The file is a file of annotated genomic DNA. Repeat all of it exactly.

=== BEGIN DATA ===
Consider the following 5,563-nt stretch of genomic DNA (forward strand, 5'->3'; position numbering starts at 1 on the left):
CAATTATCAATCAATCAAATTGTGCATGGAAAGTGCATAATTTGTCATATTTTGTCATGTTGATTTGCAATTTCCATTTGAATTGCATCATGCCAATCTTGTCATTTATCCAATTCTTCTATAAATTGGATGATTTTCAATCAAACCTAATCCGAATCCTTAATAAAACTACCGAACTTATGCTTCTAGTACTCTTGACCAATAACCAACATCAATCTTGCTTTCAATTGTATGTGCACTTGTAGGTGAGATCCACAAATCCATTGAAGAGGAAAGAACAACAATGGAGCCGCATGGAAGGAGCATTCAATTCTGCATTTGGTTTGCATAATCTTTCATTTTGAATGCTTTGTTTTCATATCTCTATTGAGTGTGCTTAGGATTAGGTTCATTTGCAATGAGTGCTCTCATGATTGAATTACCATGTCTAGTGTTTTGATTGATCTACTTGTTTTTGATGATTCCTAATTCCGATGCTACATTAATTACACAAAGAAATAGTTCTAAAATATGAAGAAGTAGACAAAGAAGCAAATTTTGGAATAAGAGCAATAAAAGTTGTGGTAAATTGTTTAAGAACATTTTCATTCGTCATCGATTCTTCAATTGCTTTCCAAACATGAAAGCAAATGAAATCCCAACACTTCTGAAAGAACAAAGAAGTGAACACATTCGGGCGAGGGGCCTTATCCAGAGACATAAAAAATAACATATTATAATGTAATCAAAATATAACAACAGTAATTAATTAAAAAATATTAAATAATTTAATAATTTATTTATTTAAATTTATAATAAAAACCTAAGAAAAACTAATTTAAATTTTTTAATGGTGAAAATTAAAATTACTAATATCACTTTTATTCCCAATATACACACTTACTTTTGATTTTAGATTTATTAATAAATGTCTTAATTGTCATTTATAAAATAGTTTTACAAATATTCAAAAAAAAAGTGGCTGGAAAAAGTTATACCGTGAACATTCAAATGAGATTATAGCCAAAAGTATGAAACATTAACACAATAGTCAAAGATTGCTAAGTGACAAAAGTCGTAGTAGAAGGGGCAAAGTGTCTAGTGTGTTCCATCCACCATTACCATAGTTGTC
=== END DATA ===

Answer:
Consider the following 5,563-nt stretch of genomic DNA (forward strand, 5'->3'; position numbering starts at 1 on the left):
CAATTATCAATCAATCAAATTGTGCATGGAAAGTGCATAATTTGTCATATTTTGTCATGTTGATTTGCAATTTCCATTTGAATTGCATCATGCCAATCTTGTCATTTATCCAATTCTTCTATAAATTGGATGATTTTCAATCAAACCTAATCCGAATCCTTAATAAAACTACCGAACTTATGCTTCTAGTACTCTTGACCAATAACCAACATCAATCTTGCTTTCAATTGTATGTGCACTTGTAGGTGAGATCCACAAATCCATTGAAGAGGAAAGAACAACAATGGAGCCGCATGGAAGGAGCATTCAATTCTGCATTTGGTTTGCATAATCTTTCATTTTGAATGCTTTGTTTTCATATCTCTATTGAGTGTGCTTAGGATTAGGTTCATTTGCAATGAGTGCTCTCATGATTGAATTACCATGTCTAGTGTTTTGATTGATCTACTTGTTTTTGATGATTCCTAATTCCGATGCTACATTAATTACACAAAGAAATAGTTCTAAAATATGAAGAAGTAGACAAAGAAGCAAATTTTGGAATAAGAGCAATAAAAGTTGTGGTAAATTGTTTAAGAACATTTTCATTCGTCATCGATTCTTCAATTGCTTTCCAAACATGAAAGCAAATGAAATCCCAACACTTCTGAAAGAACAAAGAAGTGAACACATTCGGGCGAGGGGCCTTATCCAGAGACATAAAAAATAACATATTATAATGTAATCAAAATATAACAACAGTAATTAATTAAAAAATATTAAATAATTTAATAATTTATTTATTTAAATTTATAATAAAAACCTAAGAAAAACTAATTTAAATTTTTTAATGGTGAAAATTAAAATTACTAATATCACTTTTATTCCCAATATACACACTTACTTTTGATTTTAGATTTATTAATAAATGTCTTAATTGTCATTTATAAAATAGTTTTACAAATATTCAAAAAAAAAGTGGCTGGAAAAAGTTATACCGTGAACATTCAAATGAGATTATAGCCAAAAGTATGAAACATTAACACAATAGTCAAAGATTGCTAAGTGACAAAAGTCGTAGTAGAAGGGGCAAAGTGTCTAGTGTGTTCCATCCACCATTACCATAGTTGTC